Link to PDF file
IN THE SUPREME COURT OF APPEALS OF WEST VIRGINIA

January 2002 Term
 
__________

No. 29839
__________

STATE OF WEST VIRGINIA
Plaintiff Below, Appellee

v.

    ROBERT F. McCLAIN,
Defendant Below, Appellant
 
__________________________________________________

Appeal from the Circuit Court of Kanawha County
The Honorable James C. Stucky, Judge
Criminal Action No. 00-F-381
 
REVERSED, IN PART, AND REMANDED
__________________________________________________

Submitted: January 15, 2002
Filed: February 21, 2002

Darrell V. McGraw, Jr.                                Richard E. Holicker
Attorney General                                         Public Defender Corporation
Janet E. James                                            Charleston, West Virginia
Assistant Attorney General                         Attorney for the Appellant
Charleston, West Virginia
Attorneys for the Appellee

JUSTICE ALBRIGHT delivered the Opinion of the Court.

CHIEF JUSTICE DAVIS and JUSTICE MAYNARD dissent and reserve the right to file a dissenting opinion.

 
SYLLABUS

    1. “We review the decision on the Rule 35 motion under an abuse of discretion standard; the underlying facts are reviewed under a clearly erroneous standard; and questions of law and interpretations of statutes and rules are subject to a de novo review.” Syl. Pt. 1, in part, State v. Head, 198 W.Va. 298, 480 S.E.2d 507 (1996).

    2. “A statute should be read and applied as to make it accord with the spirit, purposes and objects of the general system of law of which it is intended to form a part; it being presumed that the legislators who drafted and passed it were familiar with all existing law, applicable to the subject matter, whether constitutional, statutory or common, and intended the statute to harmonize completely with the same and aid in the effectuation of the general purpose and design thereof, if its terms are consistent therewith.” Syl. Pt. 5, State v. Snyder, 64 W.Va. 659, 63 S.E. 385 (1908).

    3. “Ambiguous penal statutes must be strictly construed against the State and in favor of the defendant.” Syl. Pt. 1, Myers v. Murensky, 162 W.Va. 5, 245 S.E.2d 920 (1978).

    4. The legislative intent reflected in the provisions of West Virginia Code § 62-12-9 (b)(4) (1994) (Repl. Vol. 2000) is to establish a six-month limit for the period of incarceration which may be imposed as a condition of probation. When a minimum or indeterminate sentence is involved, then the maximum term of incarceration as a condition of probation is one-third of the express minimum or indeterminate sentence or six months, whichever is less; for all other types of statutory penalties, the maximum term of incarceration as a condition of probation is six months.

    5. “The Double Jeopardy and Equal Protection Clauses of the West Virginia Constitution require that credit for time spent in jail, either pre-trial or post-trial, shall be credited on an indeterminate sentence where the underlying offense is bailable.” Syl. Pt. 1, Martin v. Leverette, 161 W.Va. 547, 244 S.E.2d 39 (1978).

    6. The Double Jeopardy and Equal Protection Clauses of the West Virginia Constitution require that time spent in jail before conviction shall be credited against all terms of incarceration to a correctional facility imposed in a criminal case as a punishment upon conviction when the underlying offense is bailable.

 

Albright, Justice:

    Robert McClain (hereinafter “Appellant”) appeals the April 13, 2001, order of the Kanawha County Circuit Court denying his motion, filed pursuant to Rule 35 of the Rules of Criminal Procedure, to correct the sentence imposed after he pled guilty to the offense of leaving the scene of an accident which resulted in death. Appellant specifically argues that the trial court's refusal to grant him credit for the time he served in jail before he was convicted due to the fact that he could not meet the bail requirements for pretrial release amounted to violation of the equal protection and double jeopardy clauses of the West Virginia Constitution. Based upon the briefs and arguments of the parties and a full review of the record, we remand this case with direction to amend the sentencing order so as to provide credit for the time Appellant spent in jail before his conviction.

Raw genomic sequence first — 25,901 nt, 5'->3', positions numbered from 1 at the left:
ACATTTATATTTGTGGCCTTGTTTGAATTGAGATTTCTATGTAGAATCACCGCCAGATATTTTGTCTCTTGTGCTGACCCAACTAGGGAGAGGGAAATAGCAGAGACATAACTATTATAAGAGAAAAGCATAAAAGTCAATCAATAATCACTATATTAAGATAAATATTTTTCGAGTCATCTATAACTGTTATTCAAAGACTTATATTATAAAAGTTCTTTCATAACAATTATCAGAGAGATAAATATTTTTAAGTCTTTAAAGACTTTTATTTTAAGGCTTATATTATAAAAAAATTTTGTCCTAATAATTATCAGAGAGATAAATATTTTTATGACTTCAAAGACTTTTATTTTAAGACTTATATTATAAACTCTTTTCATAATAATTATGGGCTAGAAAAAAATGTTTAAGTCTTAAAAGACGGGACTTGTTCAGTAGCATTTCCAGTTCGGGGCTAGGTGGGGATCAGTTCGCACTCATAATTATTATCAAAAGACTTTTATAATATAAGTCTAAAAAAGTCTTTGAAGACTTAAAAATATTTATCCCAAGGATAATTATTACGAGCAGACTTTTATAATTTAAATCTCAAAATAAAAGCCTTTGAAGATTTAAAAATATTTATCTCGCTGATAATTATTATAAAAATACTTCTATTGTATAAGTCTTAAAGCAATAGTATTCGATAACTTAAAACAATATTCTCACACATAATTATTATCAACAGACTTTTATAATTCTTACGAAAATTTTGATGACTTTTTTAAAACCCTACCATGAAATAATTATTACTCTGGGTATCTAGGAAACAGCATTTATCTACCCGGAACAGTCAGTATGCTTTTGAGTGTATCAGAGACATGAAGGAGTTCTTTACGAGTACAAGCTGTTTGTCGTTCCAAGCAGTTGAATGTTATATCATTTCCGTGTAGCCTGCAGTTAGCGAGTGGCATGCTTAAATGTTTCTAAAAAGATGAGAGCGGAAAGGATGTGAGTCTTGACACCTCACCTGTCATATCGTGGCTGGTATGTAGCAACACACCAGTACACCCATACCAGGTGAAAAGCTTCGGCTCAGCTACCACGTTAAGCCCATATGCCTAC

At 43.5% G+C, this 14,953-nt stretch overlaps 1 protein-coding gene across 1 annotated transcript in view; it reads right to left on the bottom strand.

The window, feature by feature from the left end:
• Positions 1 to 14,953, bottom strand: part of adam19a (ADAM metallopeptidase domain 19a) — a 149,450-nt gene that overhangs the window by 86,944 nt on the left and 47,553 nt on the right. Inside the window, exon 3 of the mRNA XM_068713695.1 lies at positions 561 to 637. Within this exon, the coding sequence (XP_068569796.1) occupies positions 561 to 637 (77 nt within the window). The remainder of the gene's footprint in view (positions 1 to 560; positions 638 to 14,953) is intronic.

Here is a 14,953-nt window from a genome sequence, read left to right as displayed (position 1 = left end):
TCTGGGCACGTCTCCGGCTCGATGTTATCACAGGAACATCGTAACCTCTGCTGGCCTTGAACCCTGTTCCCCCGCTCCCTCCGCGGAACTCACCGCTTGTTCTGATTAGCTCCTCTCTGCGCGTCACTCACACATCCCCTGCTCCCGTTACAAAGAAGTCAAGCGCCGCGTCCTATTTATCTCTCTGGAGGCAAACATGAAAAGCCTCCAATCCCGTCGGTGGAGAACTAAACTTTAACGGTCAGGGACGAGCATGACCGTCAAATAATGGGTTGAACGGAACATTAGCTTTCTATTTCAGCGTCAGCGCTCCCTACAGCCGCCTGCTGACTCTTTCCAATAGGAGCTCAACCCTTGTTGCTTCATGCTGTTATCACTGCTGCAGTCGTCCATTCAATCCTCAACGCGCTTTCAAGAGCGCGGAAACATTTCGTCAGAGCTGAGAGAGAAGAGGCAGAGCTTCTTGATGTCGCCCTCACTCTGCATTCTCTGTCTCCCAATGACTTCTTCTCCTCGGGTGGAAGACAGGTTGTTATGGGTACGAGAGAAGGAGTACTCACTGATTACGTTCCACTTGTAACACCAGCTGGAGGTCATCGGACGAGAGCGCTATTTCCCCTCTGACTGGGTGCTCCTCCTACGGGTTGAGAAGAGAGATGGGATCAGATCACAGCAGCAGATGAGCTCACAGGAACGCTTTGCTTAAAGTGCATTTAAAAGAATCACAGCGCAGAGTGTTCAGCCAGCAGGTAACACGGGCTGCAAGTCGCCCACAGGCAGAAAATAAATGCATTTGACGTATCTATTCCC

I. Factual and Procedural Background
    On the night of September 2, 2000, Appellant was driving with a female companion in his car when, during the course of an argument with the companion, Appellant felt his car hit something which he guessed was a dog or other animal. After stopping his vehicle and detecting nothing in his rearview mirror, Appellant proceeded on his way. In his statement to the police, Appellant said that the next morning he noticed that the car's passenger side headlight was damaged and the hood of the car was dented. Four days after this incident, the body of Richard Parry was found on the side of the road in the vicinity where Appellant was driving.

    According to Appellant, although he decided to contact the authorities when he heard about the discovery of Mr. Parry's body in the area where he had been driving, the police arrested him before he could do so. Following his arrest on September 7, 2000, Appellant was charged in magistrate court with feloniously driving and operating a motor vehicle and leaving the scene of an accident from which death resulted. During the initial appearance before the magistrate, Appellant waived a preliminary hearing and thereafter was committed to the regional jail because he was unable to satisfy the $150,000 bail fixed by the magistrate. Appellant filed a motion for reduction of bail in the circuit court on September 21, 2000, requesting specifically that bail be set at not more than $20,000.